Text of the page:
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Publication #FAR0302

The Importance of Quality Child Care on Behavior Outcomes1

Kate Fogarty2

Figure 1. 
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We have previously discussed how child care affects the quality of parent-child attachment (http://edis.ifas.ufl.edu/pdffiles/FM/fm14200.pdf). Another concern parents have about child care, especially in the early years, is "How will my child turn out? Will he or she have behavior problems, or do poorly in school?" A study by the National Institute of Child Health and Human Development (1998) showed that long-term, non-maternal care in the early years of life does not appear to lead to problem behavior in the preschool years. Instead, quality of child care received in the early years, rather than quantity of time spent in child care, was found to predict whether children's behavior was prosocial or antisocial (National Institute of Child Health and Human Development 1998).

However, mothers' approach toward parenting was much more influential on child behavior than any aspect of child care (e.g., quantity of time spent, quality of child care). Similarly, quality of child care positively influenced children's cognitive and language development, whereas time spent in child care had no effect (National Institute of Child Health and Human Development 2000). Children who spent time in center-based child care reaped the best language and cognitive skills over other childcare options. Last, children who were exclusively cared for by mothers were no different from their peers in child care in cognitive and language skills.

This research would indicate that you don't need to worry about negative impact on your child's behavior and cognitive skills, provided you seek high quality, center-based child care.

Listening, learning, and living together: it's the science of life. "Family Album" is a co-production of University of Florida IFAS Extension, the Department of Family, Youth and Community Sciences, and of WUFT-FM. If you'd like to learn more, please visit our website at http://www.familyalbumradio.org.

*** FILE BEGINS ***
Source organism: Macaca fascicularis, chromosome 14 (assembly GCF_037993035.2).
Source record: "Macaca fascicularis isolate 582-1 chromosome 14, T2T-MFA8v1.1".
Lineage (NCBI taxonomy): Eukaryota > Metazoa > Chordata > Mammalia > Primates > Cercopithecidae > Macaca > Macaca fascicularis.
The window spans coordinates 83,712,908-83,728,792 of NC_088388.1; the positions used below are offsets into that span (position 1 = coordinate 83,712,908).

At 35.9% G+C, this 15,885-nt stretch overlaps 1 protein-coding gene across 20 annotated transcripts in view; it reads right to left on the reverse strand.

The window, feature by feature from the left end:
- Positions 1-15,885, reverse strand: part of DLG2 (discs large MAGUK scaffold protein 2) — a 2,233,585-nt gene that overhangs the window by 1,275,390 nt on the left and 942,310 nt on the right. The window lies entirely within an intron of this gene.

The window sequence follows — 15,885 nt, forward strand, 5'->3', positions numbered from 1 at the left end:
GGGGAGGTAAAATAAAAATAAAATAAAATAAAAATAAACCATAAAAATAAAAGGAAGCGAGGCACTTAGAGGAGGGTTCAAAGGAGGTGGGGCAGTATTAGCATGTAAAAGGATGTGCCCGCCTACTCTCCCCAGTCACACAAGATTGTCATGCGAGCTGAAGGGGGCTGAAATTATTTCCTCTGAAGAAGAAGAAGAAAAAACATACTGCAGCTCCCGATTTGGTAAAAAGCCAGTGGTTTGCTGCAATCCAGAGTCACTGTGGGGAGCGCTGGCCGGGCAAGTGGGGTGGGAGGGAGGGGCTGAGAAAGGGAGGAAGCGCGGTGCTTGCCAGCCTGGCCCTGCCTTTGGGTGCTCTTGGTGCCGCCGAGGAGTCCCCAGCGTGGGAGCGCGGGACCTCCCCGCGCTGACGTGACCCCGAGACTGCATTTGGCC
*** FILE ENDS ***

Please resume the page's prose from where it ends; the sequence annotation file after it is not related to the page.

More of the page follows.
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References

Berk, L.E. (2004). Development through the lifespan. (3rd edition). Boston, MA: Allyn & Bacon.

Bowlby, J. (1969). Attachment and loss: Vol. 1. Attachment. New York: Basic Books.

Lamb, M.E. (1997). The development of father-infant relationships. In M.E. Lamb (Ed.), The role of the father in child development (3rd edition, pp. 104-120). New York: Wiley.

National Institute for Child Health and Development (NICHD), Early Child Care Research Network. (1997). The effects of infant child care on infant-mother attachment security: results of the NICHFD Study of Early Child Care. Child Development, 68, 860-879.

National Institute for Child Health and Development (NICHD), Early Child Care Research Network. (1998). Early child care and self-control, compliance, and problem behavior at twenty-four and thirty-six months. Child Development, 69, 1145-1170.

National Institute of Child Health and Human Development (NICHD), Early Child Care Research Network. (1999). Child care and mother-child interaction in the first 3 years of life. Developmental Psychology, 35, 1399-1413.

National Institute of Child Health and Human Development (NICHD), Early Child Care Research Network. (2000). The relation of child care to cognitive and language development. Child Development, 71, 960-980.

Pederson, D. R., Gleason, K. E., Moran, G., & Bento, S. (1998). Maternal attachment and representations, maternal sensitivity, and the infant-mother attachment relationship. Developmental Psychology, 34, 925-933.

Stifter, C.A., Coulehan, C.M., & Fish, M. (1993). Linking employment to attachment: The mediating effects of maternal separation anxiety and interactive behavior. Child Development, 64, 1451-1460.

Footnotes

1.

This document is FAR0302, one of a series of the Family Youth and Community Sciences Department, Florida Cooperative Extension Service, Institute of Food and Agricultural Sciences, University of Florida. Broadcast as program 146 and published January 2008. Reviewed March 2012. In the interest of time and/or clarity, the broadcast version of this script may have been modified. Visit the EDIS website at http://edis.ifas.ufl.edu.

2.

Kate Fogarty, assistant professor, Department of Family, Youth and Community Sciences, Cooperative Extension Service, Institute of Food and Agricultural Sciences, University of Florida, Gainesville, FL 32611.


The Institute of Food and Agricultural Sciences (IFAS) is an Equal Opportunity Institution authorized to provide research, educational information and other services only to individuals and institutions that function with non-discrimination with respect to race, creed, color, religion, age, disability, sex, sexual orientation, marital status, national origin, political opinions or affiliations. For more information on obtaining other UF/IFAS Extension publications, contact your county's UF/IFAS Extension office.

U.S. Department of Agriculture, UF/IFAS Extension Service, University of Florida, IFAS, Florida A & M University Cooperative Extension Program, and Boards of County Commissioners Cooperating. Nick T. Place, dean for UF/IFAS Extension.